First part of an article from AlphaGalileo about the EU-funded SensAction-AAL project, focusing on comments by Lorenzo Chiari, a researcher at the University of Bologna, Italy. “Patients’ movements, picked up by the accelerometers and gyroscopes, can be translated into feedback signals, such as sounds and vibrations emitted via an audio headset or small vibrating actuators on different parts of the user’s body. The patients can learn to improve their balance and posture by responding to changes in pitch, tone and intensity. “One application involves using the device as an MP3 player so the user can listen to their favourite music while exercising. If they move incorrectly the music will become distorted or change volume or tempo,” Chiari says.” Technological safety net for fall-prone elderly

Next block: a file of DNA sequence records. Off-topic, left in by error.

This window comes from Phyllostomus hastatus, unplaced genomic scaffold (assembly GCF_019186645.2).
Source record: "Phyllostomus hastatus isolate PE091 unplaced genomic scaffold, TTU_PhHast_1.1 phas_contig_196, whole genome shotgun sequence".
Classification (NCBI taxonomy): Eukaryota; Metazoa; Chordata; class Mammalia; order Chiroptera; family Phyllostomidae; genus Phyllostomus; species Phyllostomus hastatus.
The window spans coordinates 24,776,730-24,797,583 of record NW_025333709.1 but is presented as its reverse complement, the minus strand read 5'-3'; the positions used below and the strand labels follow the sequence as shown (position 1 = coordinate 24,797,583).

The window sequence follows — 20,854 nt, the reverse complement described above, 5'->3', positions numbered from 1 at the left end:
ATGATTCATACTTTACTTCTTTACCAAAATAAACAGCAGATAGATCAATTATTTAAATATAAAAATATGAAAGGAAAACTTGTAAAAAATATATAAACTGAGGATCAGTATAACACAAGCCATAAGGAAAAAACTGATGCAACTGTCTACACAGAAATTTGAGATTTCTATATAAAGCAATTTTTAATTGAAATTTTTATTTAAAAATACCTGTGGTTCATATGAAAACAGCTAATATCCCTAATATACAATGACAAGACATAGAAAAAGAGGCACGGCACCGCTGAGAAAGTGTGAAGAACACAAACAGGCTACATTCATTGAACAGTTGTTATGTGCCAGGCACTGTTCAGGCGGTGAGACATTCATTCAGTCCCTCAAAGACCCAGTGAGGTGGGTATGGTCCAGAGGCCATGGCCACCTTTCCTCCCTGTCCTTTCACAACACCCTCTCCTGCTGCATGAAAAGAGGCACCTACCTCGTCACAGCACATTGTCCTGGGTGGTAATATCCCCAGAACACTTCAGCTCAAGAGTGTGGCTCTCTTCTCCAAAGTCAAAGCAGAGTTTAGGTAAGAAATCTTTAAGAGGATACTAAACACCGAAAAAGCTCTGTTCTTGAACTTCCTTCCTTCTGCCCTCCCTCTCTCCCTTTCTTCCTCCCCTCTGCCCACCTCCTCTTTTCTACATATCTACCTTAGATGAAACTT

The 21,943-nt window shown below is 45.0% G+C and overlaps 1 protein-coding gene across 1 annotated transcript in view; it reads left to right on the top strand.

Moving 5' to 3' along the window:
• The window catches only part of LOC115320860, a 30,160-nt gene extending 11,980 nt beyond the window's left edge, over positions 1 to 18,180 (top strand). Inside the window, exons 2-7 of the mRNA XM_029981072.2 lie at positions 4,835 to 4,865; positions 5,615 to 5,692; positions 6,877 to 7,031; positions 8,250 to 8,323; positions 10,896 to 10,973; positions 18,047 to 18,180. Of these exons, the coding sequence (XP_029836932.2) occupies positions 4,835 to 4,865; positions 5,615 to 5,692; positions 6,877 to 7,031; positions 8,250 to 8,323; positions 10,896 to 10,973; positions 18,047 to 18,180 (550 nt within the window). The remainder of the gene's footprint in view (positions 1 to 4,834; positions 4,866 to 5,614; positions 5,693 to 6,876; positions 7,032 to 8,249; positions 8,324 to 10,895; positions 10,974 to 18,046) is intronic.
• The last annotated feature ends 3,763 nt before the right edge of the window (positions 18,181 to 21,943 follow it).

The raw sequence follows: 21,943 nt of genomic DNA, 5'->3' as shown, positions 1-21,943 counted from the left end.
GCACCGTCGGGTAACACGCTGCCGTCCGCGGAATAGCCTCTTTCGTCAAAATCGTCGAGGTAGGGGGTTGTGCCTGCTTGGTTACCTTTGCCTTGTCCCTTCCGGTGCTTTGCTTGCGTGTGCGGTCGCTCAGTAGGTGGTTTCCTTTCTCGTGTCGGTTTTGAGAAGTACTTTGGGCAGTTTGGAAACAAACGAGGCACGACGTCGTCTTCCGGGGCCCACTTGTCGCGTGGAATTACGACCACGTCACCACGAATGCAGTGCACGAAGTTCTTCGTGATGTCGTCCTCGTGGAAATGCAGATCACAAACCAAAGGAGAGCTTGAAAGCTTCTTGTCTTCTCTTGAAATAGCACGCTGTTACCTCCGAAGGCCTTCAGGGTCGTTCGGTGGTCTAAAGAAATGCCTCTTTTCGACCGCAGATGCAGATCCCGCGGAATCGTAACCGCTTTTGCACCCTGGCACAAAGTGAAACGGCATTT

Maybe we should give those at risk of falls a Nintendo Wii to train with.
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